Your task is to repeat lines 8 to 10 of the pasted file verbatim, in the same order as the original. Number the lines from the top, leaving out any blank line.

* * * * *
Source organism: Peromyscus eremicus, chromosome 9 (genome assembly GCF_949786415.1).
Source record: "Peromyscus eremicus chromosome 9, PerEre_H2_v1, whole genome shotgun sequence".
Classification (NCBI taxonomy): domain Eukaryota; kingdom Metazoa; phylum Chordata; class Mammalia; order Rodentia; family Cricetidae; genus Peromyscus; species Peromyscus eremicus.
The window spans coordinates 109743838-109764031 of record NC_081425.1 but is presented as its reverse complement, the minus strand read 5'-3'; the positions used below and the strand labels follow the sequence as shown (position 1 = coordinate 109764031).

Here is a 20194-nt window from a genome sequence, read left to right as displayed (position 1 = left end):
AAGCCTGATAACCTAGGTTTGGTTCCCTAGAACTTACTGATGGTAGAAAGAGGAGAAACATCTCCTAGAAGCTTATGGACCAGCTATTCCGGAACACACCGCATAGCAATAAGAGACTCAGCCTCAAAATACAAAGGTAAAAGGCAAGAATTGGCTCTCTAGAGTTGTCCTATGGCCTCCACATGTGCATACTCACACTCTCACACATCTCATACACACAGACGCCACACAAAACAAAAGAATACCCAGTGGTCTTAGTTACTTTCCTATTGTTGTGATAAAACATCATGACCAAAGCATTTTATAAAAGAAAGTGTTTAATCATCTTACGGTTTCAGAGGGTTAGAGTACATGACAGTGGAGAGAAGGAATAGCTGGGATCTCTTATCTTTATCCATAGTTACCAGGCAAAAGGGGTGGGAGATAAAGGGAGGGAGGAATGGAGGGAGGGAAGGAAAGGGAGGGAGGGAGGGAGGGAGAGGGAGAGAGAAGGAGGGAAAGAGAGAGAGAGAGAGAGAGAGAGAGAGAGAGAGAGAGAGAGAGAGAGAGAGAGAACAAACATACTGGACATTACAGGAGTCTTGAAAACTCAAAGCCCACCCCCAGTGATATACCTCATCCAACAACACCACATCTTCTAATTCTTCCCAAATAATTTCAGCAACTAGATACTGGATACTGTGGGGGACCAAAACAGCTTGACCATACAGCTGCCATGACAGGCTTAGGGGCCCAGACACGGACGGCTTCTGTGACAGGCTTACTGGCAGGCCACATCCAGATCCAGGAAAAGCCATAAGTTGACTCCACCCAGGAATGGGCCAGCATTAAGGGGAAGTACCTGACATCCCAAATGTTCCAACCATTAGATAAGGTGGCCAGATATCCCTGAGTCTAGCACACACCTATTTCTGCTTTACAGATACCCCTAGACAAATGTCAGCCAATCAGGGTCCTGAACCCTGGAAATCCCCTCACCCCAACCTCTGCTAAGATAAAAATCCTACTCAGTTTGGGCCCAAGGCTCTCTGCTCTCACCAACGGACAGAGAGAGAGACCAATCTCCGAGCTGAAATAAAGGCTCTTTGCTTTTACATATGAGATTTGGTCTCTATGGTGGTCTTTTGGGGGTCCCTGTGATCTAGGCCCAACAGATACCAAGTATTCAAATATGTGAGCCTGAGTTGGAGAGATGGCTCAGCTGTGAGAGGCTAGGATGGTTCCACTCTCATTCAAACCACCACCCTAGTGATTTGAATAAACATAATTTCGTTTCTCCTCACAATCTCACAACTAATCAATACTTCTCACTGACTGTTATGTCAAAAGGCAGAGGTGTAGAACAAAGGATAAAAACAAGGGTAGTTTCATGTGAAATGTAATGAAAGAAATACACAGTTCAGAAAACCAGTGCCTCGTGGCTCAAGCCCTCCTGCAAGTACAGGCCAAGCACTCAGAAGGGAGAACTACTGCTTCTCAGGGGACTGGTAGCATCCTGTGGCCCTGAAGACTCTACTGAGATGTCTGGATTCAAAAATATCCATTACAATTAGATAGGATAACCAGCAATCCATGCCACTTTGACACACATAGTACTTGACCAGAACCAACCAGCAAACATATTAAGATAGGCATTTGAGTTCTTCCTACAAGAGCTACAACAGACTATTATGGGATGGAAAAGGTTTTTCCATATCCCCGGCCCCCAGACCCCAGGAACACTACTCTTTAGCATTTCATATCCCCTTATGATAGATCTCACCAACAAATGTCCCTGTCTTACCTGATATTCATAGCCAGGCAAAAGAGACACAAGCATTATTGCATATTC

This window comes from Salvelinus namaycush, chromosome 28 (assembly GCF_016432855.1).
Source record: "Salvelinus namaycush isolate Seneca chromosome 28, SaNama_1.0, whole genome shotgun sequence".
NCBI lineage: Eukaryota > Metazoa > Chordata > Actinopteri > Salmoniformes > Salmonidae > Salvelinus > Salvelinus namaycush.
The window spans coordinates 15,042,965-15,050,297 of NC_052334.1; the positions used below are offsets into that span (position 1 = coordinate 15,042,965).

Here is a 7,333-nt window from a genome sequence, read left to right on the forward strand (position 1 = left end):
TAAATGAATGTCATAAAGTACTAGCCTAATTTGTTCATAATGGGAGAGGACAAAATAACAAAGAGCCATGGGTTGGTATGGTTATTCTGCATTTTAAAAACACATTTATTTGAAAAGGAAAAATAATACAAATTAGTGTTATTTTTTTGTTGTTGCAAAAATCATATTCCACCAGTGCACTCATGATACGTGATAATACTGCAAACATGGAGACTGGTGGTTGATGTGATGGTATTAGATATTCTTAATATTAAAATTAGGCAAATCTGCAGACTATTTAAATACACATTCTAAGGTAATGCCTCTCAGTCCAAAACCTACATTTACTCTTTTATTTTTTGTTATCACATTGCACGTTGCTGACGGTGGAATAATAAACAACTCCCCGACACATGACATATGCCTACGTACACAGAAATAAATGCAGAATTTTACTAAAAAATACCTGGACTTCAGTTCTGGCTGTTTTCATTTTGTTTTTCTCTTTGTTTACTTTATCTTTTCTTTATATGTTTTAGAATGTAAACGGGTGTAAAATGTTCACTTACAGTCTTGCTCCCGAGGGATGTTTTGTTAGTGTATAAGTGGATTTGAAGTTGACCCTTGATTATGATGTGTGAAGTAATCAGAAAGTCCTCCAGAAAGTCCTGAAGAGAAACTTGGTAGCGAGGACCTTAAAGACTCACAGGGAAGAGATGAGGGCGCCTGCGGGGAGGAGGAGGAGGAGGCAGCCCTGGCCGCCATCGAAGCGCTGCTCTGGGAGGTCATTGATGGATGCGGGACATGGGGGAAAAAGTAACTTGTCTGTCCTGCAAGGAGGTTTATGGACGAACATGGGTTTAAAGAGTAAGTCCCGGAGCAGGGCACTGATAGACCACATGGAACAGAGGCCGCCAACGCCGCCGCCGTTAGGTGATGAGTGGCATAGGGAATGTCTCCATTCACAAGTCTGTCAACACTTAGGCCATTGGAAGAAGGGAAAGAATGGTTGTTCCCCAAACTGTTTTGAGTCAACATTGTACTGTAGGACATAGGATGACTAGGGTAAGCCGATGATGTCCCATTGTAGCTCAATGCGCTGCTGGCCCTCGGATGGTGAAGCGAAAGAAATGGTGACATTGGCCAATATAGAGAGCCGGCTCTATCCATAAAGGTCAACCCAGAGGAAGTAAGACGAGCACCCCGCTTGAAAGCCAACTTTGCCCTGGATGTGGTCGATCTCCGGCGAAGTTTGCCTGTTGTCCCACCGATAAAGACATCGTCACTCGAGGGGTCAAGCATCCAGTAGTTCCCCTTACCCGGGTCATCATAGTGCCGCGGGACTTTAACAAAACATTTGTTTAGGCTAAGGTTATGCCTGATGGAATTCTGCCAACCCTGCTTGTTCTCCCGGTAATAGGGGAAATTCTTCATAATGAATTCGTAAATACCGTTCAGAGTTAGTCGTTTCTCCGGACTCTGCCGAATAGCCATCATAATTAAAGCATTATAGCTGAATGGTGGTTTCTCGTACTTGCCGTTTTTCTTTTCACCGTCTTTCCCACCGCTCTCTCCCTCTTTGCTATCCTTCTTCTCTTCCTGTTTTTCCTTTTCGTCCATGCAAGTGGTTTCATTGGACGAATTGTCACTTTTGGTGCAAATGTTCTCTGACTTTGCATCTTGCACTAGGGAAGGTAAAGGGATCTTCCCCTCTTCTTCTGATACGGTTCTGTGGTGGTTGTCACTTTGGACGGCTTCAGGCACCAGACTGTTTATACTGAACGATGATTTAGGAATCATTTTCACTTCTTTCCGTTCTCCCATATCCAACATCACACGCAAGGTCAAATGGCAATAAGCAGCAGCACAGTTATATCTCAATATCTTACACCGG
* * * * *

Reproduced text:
Source record: "Salvelinus namaycush isolate Seneca chromosome 28, SaNama_1.0, whole genome shotgun sequence".
NCBI lineage: Eukaryota > Metazoa > Chordata > Actinopteri > Salmoniformes > Salmonidae > Salvelinus > Salvelinus namaycush.
The window spans coordinates 15,042,965-15,050,297 of NC_052334.1; the positions used below are offsets into that span (position 1 = coordinate 15,042,965).